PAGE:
Cape Town, one of Africa’s most popular tourist destinations, is now also one of its hottest tech environments, aided by initiatives such as French Tech’s incubator in Century City.
Known as the “digital gateway to Africa”, the Western Cape is home to four top universities and Woodstock, in particular, is the area to watch.
It’s quickly becoming a well-known location of regeneration in Cape Town for the creative industries.
Cape Town is ranked in 30th place and was the only city on the continent to make the list of Savills Tech Cities index.
Savills Tech Cities index measures 30 cities from around the world against 100 individual metrics, ranging from the volume of inward venture capital investment through to the cost of a flat white coffee, to establish which cities are the most successful homes for tech and start-up companies.
Savills Tech Cities are important centres for tech in their region and VC investment hotspots. Vibrant cities in which to live and work, they are magnets for talent. The Savills Tech Cities index measures what makes them successful.
Tech Cities are outperforming other global centres. GDP across the 30 Tech Cities is forecast to rise by 36% in the next decade, against a rate of 19% across other developed cities.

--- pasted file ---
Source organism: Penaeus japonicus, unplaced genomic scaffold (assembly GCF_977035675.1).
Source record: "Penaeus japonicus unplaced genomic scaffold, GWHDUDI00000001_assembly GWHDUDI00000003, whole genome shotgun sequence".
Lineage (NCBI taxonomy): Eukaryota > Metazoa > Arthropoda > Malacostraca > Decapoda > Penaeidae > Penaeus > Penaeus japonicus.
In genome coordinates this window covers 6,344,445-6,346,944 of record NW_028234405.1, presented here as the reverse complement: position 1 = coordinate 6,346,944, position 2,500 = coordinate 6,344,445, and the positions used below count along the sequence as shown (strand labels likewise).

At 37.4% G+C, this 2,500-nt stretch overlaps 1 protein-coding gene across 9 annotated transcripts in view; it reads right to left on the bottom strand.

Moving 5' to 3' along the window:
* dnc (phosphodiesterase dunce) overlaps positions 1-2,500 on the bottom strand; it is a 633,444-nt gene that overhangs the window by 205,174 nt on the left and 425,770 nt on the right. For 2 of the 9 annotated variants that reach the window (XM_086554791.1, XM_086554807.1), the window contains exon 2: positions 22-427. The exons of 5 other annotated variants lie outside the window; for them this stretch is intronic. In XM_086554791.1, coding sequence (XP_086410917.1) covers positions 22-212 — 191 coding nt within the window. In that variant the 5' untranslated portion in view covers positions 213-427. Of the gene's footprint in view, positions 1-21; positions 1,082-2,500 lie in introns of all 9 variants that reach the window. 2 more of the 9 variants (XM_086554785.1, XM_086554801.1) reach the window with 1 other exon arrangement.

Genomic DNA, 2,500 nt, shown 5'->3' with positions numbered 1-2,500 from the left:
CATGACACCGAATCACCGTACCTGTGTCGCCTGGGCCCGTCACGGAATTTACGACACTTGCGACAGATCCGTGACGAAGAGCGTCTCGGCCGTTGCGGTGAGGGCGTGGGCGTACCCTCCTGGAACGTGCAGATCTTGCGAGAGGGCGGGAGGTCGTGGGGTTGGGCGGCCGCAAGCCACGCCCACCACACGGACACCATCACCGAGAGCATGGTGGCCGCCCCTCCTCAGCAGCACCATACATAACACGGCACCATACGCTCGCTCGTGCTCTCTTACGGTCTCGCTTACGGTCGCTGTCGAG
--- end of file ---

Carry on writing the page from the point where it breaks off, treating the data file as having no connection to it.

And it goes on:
New York has emerged as the premier Tech City in this year’s index, overtaking San Francisco. Access to a deep talent pool and the city’s reputation as a global centre of commerce makes New York the global leader.
Chinese Tech Cities have risen fast and now account for a higher share of VC investment than their US counterparts. Beijing recorded an average $34 billion of VC p.a. in the last three years, volumes higher even than New York and San Francisco.
Chinese cities have also emerged as leaders in shared mobility services. Our overall mobility ranking puts London first, however, thanks to transport innovations and an urban form conducive to cycling and walking.